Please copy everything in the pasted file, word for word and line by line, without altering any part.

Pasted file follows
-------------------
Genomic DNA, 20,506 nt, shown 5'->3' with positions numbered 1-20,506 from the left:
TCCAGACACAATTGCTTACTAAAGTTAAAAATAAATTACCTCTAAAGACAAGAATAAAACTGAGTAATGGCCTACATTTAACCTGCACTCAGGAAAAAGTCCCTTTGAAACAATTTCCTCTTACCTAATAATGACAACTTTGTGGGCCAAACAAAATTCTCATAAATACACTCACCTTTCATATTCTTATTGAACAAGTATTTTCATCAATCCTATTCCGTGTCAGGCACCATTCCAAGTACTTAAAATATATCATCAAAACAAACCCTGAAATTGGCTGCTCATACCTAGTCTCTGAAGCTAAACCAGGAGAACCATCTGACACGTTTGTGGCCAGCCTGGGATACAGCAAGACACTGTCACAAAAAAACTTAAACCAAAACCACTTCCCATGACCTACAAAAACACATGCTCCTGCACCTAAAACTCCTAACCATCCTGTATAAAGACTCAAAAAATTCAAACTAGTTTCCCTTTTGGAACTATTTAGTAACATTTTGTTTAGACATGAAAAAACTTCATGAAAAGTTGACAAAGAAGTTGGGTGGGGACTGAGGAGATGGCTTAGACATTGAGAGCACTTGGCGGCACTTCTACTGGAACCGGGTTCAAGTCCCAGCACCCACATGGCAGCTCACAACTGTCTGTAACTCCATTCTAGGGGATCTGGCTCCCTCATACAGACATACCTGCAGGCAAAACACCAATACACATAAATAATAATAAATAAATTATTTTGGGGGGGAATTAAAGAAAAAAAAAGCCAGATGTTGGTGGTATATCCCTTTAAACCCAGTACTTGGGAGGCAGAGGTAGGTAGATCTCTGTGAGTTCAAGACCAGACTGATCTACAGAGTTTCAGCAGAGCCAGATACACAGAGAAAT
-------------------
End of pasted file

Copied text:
Genomic DNA, 20,506 nt, shown 5'->3' with positions numbered 1-20,506 from the left:
TCCAGACACAATTGCTTACTAAAGTTAAAAATAAATTACCTCTAAAGACAAGAATAAAACTGAGTAATGGCCTACATTTAACCTGCACTCAGGAAAAAGTCCCTTTGAAACAATTTCCTCTTACCTAATAATGACAACTTTGTGGGCCAAACAAAATTCTCATAAATACACTCACCTTTCATATTCTTATTGAACAAGTATTTTCATCAATCCTATTCCGTGTCAGGCACCATTCCAAGTACTTAAAATATATCATCAAAACAAACCCTGAAATTGGCTGCTCATACCTAGTCTCTGAAGCTAAACCAGGAGAACCATCTGACACGTTTGTGGCCAGCCTGGGATACAGCAAGACACTGTCACAAAAAAACTTAAACCAAAACCACTTCCCATGACCTACAAAAACACATGCTCCTGCACCTAAAACTCCTAACCATCCTGTATAAAGACTCAAAAAATTCAAACTAGTTTCCCTTTTGGAACTATTTAGTAACATTTTGTTTAGACATGAAAAAACTTCATGAAAAGTTGACAAAGAAGTTGGGTGGGGACTGAGGAGATGGCTTAGACATTGAGAGCACTTGGCGGCACTTCTACTGGAACCGGGTTCAAGTCCCAGCACCCACATGGCAGCTCACAACTGTCTGTAACTCCATTCTAGGGGATCTGGCTCCCTCATACAGACATACCTGCAGGCAAAACACCAATACACATAAATAATAATAAATAAATTATTTTGGGGGGGAATTAAAGAAAAAAAAAGCCAGATGTTGGTGGTATATCCCTTTAAACCCAGTACTTGGGAGGCAGAGGTAGGTAGATCTCTGTGAGTTCAAGACCAGACTGATCTACAGAGTTTCAGCAGAGCCAGATACACAGAGAAAT